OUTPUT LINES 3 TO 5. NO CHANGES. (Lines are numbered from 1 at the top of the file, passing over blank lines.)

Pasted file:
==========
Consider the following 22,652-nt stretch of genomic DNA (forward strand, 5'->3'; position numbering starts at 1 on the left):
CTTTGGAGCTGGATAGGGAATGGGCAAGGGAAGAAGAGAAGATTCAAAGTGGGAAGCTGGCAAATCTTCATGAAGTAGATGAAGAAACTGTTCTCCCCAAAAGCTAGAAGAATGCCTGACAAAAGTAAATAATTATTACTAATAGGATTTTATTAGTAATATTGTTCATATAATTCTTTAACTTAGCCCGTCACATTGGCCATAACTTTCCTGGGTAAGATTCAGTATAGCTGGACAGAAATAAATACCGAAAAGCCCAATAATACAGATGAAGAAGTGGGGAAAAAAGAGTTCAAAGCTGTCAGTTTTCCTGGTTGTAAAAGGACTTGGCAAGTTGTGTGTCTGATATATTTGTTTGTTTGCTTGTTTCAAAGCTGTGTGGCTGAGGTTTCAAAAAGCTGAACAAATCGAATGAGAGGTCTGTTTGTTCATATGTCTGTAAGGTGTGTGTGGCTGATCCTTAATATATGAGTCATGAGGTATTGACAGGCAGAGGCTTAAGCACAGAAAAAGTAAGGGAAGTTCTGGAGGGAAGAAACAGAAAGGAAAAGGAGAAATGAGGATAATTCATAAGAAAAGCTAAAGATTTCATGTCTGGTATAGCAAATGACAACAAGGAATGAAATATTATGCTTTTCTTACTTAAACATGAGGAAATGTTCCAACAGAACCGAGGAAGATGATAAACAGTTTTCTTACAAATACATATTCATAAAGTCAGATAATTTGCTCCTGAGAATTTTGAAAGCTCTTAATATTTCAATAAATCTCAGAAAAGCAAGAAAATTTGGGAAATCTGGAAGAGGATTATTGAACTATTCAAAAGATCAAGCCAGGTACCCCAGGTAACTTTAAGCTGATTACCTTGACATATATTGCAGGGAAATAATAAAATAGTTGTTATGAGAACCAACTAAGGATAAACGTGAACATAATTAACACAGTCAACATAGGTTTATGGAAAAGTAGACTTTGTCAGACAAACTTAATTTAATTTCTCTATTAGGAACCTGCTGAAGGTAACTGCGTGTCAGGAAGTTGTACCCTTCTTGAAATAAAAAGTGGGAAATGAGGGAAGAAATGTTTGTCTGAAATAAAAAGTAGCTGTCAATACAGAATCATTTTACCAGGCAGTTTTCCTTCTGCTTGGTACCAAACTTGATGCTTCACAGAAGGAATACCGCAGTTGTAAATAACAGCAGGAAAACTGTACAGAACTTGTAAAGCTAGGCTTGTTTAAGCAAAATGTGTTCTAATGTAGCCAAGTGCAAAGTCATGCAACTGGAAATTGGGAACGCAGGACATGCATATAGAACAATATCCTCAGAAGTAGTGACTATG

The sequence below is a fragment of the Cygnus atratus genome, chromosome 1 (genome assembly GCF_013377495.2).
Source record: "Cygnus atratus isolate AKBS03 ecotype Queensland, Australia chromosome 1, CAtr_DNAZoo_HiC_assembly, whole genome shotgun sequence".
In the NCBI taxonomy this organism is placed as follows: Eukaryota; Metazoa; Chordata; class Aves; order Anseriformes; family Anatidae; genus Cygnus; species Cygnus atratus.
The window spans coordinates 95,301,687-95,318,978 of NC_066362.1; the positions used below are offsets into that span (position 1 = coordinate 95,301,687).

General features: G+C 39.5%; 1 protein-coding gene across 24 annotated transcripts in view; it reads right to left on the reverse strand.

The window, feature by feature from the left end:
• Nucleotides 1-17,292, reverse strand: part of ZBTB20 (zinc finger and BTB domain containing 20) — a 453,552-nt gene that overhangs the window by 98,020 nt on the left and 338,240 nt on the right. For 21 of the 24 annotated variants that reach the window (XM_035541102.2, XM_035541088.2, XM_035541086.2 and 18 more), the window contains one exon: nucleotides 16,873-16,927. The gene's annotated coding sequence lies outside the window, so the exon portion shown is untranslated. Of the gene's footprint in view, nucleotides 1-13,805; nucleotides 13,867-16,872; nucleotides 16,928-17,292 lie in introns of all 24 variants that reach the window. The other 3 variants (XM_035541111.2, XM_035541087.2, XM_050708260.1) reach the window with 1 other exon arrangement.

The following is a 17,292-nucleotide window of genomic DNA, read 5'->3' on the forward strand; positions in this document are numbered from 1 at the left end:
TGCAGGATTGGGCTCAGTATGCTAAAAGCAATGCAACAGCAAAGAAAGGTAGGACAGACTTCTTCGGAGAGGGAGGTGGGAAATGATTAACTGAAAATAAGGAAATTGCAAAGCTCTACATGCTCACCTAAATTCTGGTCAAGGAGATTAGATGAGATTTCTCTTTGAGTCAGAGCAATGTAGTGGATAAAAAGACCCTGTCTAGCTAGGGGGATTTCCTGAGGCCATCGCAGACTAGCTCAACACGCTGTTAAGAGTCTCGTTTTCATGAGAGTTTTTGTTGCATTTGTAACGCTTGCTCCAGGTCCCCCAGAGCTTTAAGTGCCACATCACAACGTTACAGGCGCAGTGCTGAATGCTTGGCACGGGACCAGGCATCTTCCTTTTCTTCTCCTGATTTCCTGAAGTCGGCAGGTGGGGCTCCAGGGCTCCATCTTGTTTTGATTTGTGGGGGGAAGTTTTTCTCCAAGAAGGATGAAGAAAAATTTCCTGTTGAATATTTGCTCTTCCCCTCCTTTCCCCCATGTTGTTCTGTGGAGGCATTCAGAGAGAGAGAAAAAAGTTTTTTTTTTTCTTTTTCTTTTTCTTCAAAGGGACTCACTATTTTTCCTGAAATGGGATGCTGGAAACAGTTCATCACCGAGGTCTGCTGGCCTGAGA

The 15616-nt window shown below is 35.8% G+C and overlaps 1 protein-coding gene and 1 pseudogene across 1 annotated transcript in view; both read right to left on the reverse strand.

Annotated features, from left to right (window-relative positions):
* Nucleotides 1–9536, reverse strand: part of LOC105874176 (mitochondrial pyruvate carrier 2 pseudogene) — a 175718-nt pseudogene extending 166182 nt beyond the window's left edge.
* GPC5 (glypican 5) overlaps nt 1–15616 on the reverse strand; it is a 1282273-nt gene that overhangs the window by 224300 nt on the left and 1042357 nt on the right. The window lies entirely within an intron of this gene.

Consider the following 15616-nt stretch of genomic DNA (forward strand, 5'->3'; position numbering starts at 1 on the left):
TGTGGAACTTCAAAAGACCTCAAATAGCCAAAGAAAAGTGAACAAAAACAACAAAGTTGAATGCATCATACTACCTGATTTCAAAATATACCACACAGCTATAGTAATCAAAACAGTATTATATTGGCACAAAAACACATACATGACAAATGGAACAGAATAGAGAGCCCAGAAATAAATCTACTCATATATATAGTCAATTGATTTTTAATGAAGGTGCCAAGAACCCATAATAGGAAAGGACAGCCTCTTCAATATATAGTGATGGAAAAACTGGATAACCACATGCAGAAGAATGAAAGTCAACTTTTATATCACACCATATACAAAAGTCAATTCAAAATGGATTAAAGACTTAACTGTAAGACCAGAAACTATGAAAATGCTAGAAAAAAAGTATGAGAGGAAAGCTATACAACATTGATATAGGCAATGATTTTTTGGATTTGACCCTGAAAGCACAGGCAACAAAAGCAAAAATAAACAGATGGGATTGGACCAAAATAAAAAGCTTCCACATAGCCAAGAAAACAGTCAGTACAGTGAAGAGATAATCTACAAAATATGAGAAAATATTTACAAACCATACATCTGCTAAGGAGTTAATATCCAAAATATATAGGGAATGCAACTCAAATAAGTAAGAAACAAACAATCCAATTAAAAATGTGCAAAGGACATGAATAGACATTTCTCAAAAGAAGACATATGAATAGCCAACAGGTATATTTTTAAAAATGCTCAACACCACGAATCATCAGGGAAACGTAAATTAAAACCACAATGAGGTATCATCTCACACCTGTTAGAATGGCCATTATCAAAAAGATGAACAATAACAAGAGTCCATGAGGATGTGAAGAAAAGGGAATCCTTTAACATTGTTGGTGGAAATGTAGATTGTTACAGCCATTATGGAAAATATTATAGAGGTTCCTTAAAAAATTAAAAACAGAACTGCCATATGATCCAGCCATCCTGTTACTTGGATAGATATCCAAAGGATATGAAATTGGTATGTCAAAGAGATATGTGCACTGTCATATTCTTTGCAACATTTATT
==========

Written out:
The sequence below is a fragment of the Cygnus atratus genome, chromosome 1 (genome assembly GCF_013377495.2).
Source record: "Cygnus atratus isolate AKBS03 ecotype Queensland, Australia chromosome 1, CAtr_DNAZoo_HiC_assembly, whole genome shotgun sequence".
In the NCBI taxonomy this organism is placed as follows: Eukaryota; Metazoa; Chordata; class Aves; order Anseriformes; family Anatidae; genus Cygnus; species Cygnus atratus.